Seriously, I was in seventh heaven when I walked through these lane with about 20 plus shops selling antique pieces leftover by the Chettiars!! It was a Sunday and only about half the shops were open but I just could not leave that place. There were enamel wares, tiffin carriers, pickle jars, basins, spittoons, kettles, radios, steel and wooden spice boxes, porcelain and enamel plates and trays, beautiful mirrors, lamps and the list can go on. Many of these pieces have been bought and brought into India by the Chettiars when they went travelling to Sweden, Japan, Austria, Germany, England and Czechoslovakia for business. You need to bargain down the quoted price to half and then work upwards.Read more
Indians love snacking, especially those made at home. I do remember my primary and secondary school days when Amma used to make certain snacks for tea time. By 4.30 pm we would be seated and served with snacks (usually savouries like bhaji and pakoras or murukku) and cups of hot thick milk tea. It was family bonding time for us. The culture is the same with Indians all over the world. Tea-time is relished as everyone shares their experience and aspirations with family members. While the North Indians are associated with rich, milk based sweets, the South Indians’ favourites are deep fried savoury snacks.Read more
I found this quaint Ayyanar temple in Kothamangalam, Karaikudi. Ayannar is the Tamil deity worshipped by villagers in India. He is said to look after the villages, ensuring there is enough rain and sunshine for good harvest and He is the protector of the villagers. He is always depicted on or by the side of a white stallion with a sword in his hand! Therefore, it is natural for devotees to make offerings of terracotta horses especially hand-made by non-Brahamin potter priests. These colourful and beautiful clay horses are supposed to watch over their Lord Ayyanar at the temple over the centuries.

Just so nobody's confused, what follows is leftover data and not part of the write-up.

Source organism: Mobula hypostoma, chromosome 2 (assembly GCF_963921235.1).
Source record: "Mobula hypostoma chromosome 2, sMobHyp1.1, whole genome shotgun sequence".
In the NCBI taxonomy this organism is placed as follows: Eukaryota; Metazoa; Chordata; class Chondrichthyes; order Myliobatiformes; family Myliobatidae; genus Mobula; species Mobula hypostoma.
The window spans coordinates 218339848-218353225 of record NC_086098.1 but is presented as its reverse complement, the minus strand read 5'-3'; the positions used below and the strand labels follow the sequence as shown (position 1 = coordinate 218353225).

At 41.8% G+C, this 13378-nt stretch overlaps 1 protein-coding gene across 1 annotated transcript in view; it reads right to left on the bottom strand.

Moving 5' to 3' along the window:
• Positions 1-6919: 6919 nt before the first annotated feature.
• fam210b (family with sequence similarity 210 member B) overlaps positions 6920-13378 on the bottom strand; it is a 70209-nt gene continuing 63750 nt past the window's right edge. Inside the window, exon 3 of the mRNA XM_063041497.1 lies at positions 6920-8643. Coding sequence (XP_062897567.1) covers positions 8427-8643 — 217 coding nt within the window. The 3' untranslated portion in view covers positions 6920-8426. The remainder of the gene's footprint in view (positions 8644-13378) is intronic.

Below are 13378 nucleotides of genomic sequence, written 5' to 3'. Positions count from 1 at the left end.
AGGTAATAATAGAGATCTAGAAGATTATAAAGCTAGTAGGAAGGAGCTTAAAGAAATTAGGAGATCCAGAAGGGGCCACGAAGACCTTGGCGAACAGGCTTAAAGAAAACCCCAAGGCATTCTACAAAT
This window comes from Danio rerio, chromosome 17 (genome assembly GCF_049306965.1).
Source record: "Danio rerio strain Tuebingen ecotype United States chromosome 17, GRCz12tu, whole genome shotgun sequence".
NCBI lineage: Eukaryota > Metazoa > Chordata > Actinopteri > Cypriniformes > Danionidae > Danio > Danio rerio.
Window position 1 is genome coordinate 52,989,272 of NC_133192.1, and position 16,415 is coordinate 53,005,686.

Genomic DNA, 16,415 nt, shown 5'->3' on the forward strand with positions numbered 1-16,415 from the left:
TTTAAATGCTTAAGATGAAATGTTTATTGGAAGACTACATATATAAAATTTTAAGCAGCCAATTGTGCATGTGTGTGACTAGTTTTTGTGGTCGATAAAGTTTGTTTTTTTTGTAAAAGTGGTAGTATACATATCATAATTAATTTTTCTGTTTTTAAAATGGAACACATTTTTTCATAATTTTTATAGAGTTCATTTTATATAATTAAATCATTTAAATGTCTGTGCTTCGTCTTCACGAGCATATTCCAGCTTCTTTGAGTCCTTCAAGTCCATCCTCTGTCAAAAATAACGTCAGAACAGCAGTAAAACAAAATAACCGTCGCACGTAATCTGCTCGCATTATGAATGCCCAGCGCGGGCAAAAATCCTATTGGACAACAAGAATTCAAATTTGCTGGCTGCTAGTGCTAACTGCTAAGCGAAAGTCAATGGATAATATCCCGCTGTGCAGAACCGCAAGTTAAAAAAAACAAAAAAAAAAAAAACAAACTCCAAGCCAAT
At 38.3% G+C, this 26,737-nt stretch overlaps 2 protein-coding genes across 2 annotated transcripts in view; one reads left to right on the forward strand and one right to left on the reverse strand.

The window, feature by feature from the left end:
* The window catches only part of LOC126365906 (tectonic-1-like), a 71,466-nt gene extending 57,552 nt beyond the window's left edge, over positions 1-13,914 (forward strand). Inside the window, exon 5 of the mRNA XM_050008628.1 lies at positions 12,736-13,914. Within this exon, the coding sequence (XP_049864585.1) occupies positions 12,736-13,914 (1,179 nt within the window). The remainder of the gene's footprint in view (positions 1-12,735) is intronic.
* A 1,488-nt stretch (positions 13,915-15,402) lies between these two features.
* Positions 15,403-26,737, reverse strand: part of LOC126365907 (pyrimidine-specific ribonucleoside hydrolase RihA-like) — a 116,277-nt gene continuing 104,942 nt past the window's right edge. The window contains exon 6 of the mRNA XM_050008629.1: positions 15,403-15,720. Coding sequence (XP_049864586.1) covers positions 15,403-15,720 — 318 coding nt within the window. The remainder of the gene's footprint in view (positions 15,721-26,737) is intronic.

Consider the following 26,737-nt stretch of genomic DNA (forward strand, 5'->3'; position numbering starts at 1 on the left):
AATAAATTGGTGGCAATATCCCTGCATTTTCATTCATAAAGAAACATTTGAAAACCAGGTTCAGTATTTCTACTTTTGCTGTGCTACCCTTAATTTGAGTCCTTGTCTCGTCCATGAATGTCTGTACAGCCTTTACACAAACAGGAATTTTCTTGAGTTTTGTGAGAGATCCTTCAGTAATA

The verandahs are huge and had plush old fashioned rattan furniture. Every floor has old fashioned wood and glass cupboards filled with a good selection of books. Coffee table books on Tamil Nadu, Colonial England, Chettinad and India in general are also on display. This personal touch is important for hotels. I have come across hotels that make a library of books left behind by the guests. But at the Bangala, the books are specially chosen for the eyes of the guests.Read more
I have heard so much about Chettinad and Chettiars that when I had the opportunity to experience real Chettinad culture and tradition, I did not want to give it a miss. My hosts Bernard Dragon and Michel Adment, both French Architects and interior designers, who owned Saratha Vilas are the co-founders of the association ArcHe-S (Architectural Heritage Safeguard), which initiated the Revive Chettinad Heritage Campaign in partnership with UNESCO. They are well travelled in India and have a thorough knowledge of South India.Read more